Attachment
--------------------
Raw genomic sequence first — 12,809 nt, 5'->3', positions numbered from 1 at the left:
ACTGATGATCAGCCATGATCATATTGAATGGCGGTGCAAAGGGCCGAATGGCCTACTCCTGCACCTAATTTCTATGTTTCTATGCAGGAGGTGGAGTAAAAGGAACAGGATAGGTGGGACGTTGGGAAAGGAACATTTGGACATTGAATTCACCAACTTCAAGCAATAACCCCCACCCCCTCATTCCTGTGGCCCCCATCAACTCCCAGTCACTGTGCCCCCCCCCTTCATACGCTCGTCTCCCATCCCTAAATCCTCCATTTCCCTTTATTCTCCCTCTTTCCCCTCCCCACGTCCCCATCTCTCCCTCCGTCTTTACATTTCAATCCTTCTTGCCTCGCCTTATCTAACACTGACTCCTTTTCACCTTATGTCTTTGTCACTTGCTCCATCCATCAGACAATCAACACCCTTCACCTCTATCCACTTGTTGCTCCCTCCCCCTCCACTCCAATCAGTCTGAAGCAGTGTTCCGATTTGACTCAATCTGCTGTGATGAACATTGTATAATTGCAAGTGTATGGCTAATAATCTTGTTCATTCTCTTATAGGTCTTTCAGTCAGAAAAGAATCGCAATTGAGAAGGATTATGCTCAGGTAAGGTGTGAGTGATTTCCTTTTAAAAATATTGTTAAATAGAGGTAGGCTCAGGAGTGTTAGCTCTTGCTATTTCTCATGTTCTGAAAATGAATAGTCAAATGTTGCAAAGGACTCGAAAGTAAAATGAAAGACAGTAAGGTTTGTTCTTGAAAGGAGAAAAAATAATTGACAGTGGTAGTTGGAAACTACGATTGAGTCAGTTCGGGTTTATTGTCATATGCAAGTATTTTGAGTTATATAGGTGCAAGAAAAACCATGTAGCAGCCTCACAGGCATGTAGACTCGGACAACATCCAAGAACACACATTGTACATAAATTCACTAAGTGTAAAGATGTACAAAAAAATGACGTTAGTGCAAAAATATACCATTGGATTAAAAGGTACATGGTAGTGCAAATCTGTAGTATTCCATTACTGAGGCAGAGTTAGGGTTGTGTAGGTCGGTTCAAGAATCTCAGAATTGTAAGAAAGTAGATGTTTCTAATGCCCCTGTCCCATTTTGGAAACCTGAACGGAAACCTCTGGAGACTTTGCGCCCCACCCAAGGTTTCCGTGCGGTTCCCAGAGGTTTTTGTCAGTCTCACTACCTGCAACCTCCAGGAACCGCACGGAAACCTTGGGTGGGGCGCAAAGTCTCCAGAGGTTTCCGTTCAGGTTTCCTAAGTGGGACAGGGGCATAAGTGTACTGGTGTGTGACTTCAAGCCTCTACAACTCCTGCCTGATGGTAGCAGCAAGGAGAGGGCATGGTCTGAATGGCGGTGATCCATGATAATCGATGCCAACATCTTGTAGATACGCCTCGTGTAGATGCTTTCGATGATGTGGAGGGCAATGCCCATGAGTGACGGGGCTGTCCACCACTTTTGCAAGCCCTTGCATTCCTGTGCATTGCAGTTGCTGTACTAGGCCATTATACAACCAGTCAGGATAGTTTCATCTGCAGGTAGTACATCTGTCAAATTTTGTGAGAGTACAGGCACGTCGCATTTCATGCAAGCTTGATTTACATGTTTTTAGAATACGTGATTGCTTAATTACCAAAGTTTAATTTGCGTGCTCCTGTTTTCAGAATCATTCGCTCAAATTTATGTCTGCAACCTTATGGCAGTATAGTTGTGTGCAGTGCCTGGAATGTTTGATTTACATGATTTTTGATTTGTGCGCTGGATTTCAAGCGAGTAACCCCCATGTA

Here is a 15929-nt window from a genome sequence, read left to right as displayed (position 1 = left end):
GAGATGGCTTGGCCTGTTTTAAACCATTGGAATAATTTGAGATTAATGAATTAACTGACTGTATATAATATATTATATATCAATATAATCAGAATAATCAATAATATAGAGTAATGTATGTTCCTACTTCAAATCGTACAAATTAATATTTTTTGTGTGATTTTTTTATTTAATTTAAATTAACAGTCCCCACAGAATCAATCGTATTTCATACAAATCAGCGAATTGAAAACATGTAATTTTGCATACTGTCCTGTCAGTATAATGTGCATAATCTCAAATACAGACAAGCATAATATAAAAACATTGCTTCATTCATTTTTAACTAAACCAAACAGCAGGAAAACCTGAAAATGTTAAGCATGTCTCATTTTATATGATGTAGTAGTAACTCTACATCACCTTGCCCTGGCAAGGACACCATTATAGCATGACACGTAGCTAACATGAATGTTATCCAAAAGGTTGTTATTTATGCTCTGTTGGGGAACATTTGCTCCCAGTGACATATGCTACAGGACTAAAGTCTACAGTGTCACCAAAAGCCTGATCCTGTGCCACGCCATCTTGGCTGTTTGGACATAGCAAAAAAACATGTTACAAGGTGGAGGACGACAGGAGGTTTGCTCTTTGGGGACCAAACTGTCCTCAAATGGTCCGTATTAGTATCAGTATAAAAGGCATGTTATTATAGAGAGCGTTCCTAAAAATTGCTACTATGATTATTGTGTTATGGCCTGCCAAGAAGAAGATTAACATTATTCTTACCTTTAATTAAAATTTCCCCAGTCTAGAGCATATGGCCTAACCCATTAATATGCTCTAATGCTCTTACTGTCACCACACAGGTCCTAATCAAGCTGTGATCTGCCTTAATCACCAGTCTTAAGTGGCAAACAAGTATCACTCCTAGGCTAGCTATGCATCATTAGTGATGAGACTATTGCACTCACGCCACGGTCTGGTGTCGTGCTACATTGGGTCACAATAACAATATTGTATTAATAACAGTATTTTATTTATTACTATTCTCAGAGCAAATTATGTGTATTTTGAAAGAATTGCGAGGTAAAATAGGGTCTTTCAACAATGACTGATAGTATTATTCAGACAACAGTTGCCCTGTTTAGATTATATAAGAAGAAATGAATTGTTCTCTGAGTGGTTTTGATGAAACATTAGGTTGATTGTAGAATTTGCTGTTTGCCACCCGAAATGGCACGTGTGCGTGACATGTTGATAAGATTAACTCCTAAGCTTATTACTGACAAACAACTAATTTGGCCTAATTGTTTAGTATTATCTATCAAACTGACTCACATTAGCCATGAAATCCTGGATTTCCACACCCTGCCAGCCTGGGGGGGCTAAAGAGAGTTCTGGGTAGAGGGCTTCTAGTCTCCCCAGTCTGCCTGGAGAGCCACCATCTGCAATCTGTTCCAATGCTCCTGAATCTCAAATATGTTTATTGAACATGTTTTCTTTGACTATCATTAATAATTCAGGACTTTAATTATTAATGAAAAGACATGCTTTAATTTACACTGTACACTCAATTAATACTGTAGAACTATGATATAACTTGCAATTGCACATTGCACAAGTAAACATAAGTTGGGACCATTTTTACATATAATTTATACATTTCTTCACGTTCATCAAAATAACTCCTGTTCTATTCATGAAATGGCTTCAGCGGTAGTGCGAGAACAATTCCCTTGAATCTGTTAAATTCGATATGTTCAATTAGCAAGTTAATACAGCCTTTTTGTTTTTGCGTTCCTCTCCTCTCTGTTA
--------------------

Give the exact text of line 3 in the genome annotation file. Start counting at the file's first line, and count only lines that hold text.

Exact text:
Here is a 15929-nt window from a genome sequence, read left to right as displayed (position 1 = left end):